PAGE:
However, with most fads, it’s about understanding how the modifications fit for you.  There are many science-driven studies that draw off the basic tenets of intermittent fasting, and the ones that are more successful for women promote better longevity, regenerates the body to heal, have an improved immune response, and decrease inflammation that leads to chronic disease, cognitive decline, or obesity.

Hormones involved in ovulation, metabolism, and mood require adequate energy intake to do their job properly. There’s also the monthly cycle involved in regulating these hormones which require that this energy need is met on a consistent basis.

From an evolutionary perspective, women need a bit of fat on their bodies. Women will lose their period entirely with a very low body fat percentage. Why? Because if the body isn’t getting enough food, it’s not safe to have a baby. While some women don’t want to necessarily get pregnant, it’s hard to ignore that this is the main driver of all-female biological functions. If you don’t have adequate body fat, your body begins to cut costs. And this inevitably impacts your hormones and throws everything off.

But your nutrition is a key part of this. You need to eat enough consistently to ensure your body has the energy it needs to perform the functions it requires and produce and activate your hormones. This is important for hot flashes since it’s your hormones that regulate your body temperature and your metabolic function.

Lastly, toxic elements in your diet can interfere with your endocrine (hormonal) processes. Chemicals or substances can act similar to hormones or inhibit them entirely.

Focusing on eating a diet of whole and real foods can help you begin to improve your health from the most basic level. Limit or avoid pre-packaged and processed food items. I say ‘limit’ because I know it’s almost impossible to fully eliminate them. Also, you want to enjoy your life and not feel restricted by the food you eat, since this can often lead to unhealthy and disordered eating patterns. You can also turn your focus to more antioxidant-rich foods, which can help protect against cellular damage. (To learn about how DNA Diets can benefit you, review this blog post).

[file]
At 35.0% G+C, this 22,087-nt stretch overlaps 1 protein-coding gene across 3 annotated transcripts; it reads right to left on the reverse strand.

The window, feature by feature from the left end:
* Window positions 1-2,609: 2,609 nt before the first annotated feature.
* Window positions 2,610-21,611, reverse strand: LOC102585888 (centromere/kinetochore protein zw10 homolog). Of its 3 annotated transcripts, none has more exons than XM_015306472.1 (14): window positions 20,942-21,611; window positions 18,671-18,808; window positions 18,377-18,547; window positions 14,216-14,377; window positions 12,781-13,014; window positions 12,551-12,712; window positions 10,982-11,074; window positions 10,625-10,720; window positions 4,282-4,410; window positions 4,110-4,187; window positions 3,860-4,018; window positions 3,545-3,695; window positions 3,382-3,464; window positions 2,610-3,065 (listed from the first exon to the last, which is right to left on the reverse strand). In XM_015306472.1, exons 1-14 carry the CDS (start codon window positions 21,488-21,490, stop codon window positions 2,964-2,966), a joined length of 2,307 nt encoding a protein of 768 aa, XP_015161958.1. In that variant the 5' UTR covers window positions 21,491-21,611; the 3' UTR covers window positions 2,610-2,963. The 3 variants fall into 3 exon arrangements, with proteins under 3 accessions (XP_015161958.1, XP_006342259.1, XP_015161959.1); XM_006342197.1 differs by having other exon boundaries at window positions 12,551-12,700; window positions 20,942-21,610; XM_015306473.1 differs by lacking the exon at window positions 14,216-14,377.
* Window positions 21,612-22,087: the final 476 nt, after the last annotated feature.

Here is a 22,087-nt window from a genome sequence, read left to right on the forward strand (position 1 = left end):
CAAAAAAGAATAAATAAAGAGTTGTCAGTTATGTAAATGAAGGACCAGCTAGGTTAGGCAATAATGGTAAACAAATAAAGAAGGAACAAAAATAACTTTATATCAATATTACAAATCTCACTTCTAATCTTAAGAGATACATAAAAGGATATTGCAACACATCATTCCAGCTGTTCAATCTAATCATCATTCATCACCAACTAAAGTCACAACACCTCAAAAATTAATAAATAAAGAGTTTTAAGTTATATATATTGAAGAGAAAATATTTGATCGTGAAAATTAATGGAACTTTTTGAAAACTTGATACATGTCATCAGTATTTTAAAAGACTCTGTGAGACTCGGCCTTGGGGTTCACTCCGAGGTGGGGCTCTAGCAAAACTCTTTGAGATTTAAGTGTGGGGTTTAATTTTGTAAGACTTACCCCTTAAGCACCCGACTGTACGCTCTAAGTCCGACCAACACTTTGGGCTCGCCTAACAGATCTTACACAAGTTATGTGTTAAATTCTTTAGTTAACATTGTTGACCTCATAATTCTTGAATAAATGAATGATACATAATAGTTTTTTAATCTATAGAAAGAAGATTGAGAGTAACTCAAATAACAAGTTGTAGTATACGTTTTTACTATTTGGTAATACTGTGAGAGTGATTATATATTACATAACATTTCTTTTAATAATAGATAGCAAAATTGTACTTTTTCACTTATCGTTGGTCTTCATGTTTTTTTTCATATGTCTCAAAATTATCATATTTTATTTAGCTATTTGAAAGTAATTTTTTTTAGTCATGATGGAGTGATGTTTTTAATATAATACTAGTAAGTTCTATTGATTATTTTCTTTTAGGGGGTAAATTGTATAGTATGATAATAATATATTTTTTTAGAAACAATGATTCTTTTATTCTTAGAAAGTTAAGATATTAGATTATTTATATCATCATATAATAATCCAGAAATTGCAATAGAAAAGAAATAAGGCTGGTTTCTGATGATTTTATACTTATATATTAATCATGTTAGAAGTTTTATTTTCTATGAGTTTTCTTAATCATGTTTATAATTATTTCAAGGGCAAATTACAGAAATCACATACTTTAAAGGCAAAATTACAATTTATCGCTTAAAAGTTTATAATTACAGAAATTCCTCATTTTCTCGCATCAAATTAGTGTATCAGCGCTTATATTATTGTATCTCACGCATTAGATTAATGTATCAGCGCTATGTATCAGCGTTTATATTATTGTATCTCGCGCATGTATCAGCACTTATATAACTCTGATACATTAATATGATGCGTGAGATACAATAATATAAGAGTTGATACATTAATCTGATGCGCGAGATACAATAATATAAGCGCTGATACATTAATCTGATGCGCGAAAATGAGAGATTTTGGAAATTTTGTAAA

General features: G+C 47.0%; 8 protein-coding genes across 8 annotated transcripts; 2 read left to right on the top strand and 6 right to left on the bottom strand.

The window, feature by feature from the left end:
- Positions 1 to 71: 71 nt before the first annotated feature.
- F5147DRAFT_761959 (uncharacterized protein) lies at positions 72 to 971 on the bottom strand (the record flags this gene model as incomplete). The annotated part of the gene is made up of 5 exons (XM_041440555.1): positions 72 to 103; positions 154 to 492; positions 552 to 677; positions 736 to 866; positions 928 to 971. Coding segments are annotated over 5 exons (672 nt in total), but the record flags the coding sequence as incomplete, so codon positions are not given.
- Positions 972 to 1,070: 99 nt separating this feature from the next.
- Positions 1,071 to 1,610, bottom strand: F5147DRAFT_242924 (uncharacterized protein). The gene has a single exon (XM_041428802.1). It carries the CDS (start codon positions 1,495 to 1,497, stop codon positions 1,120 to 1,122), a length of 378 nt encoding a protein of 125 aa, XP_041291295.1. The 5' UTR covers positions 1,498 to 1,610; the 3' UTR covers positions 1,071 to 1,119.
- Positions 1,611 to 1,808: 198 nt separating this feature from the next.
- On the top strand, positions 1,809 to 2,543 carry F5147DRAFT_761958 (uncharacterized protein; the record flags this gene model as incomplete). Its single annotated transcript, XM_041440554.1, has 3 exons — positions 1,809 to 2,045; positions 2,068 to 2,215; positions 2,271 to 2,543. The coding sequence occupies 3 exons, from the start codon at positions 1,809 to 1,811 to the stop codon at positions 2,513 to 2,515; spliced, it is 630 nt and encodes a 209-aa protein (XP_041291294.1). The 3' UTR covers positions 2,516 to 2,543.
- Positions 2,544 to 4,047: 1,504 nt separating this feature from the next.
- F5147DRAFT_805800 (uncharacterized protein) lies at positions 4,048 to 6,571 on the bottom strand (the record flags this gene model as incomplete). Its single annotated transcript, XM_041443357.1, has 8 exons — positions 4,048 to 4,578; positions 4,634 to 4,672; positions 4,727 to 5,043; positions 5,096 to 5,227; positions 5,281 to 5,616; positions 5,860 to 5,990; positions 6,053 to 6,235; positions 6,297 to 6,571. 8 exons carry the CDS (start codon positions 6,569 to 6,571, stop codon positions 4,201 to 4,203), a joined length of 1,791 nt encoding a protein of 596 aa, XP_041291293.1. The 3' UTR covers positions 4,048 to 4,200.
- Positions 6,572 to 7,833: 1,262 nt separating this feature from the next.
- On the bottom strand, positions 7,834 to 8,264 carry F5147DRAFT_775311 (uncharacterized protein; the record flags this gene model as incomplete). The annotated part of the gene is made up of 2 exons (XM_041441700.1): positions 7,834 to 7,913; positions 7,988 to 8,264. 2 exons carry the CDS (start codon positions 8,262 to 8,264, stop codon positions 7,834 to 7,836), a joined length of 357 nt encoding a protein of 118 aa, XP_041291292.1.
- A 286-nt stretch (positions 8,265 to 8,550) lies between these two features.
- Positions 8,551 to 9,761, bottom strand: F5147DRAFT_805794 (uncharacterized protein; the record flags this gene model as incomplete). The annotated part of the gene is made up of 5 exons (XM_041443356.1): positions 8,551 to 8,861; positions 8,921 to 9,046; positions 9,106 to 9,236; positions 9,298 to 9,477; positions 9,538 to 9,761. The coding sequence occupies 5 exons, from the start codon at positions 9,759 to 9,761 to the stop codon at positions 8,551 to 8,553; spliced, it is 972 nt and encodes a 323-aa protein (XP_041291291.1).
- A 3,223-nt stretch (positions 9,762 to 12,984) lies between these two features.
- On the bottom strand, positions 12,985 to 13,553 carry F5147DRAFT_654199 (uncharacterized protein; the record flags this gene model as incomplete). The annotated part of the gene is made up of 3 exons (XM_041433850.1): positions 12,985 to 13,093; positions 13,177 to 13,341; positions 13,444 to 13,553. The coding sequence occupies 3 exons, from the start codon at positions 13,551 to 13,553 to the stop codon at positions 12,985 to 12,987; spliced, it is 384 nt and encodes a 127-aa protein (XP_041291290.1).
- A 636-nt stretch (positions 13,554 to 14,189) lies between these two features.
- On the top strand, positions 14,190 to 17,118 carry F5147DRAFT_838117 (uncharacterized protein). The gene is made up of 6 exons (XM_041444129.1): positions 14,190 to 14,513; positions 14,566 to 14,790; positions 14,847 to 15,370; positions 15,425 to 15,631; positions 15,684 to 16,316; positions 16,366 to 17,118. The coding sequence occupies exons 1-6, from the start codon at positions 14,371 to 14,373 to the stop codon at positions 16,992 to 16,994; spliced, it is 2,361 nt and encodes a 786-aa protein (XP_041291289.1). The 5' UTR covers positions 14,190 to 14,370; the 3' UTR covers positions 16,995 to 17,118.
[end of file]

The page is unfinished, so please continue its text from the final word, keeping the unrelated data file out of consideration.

4. Assessing Other Aspects of Your Lifestyle

Diet, exercise, and stress aren’t the end of the road here. There are other aspects to consider, such as smoking, alcohol intake, caffeine intake, and prescription medication.

If you smoke, quit. I know that’s easier said than done. But taking the time to really dive into why you smoke and how you can eliminate it can add years to your life and also improve your overall quality of life (including reducing hot flashes and other menopausal symptoms).

If you’re a big drinker, cut back. Stick to a couple of drinks a week. If this isn’t doable, maybe cut out alcohol entirely. There aren’t any nutrients in most alcoholic drinks and it places a burden on your liver, which plays a role in hormonal function.

Caffeine intake is also something to watch out for. Too much can significantly impact your blood sugar levels, sending them into disarray. This leads to energy imbalances and more.

Then, there are prescription medications. While this isn’t possible to eliminate and you should always take the recommendations of your doctor seriously, you may want to explore and research more natural ways to address your issues. For instance, blood pressure problems can sometimes be linked to your diet. This isn’t a total solution, but it’s something you may want to look into further.

Eliminating Your Hot Flashes Isn’t a One Trick Pony

Why you’re experiencing hot flashes in the first place is often due to a variety of factors. Thus, it often takes an integrated approach to find your unique solution. Hot flashes may even be indicative of other health issues, such as those involving your thyroid.

Take the power back into your hands. Menopause isn’t out of your control. In fact, you can take action and take strides toward aging gracefully and without the common symptoms that come with it.

Want to learn more about re-balancing your hormones? Book a Discovery Call with me today. Let’s unmask your symptoms and get to the bottom of your hormonal issues once and for all. 2021 has the potential to be your best year yet.

Wellness & Epigenetics Coach, Consultant, Physician, Health Advocate, Mentor & Author.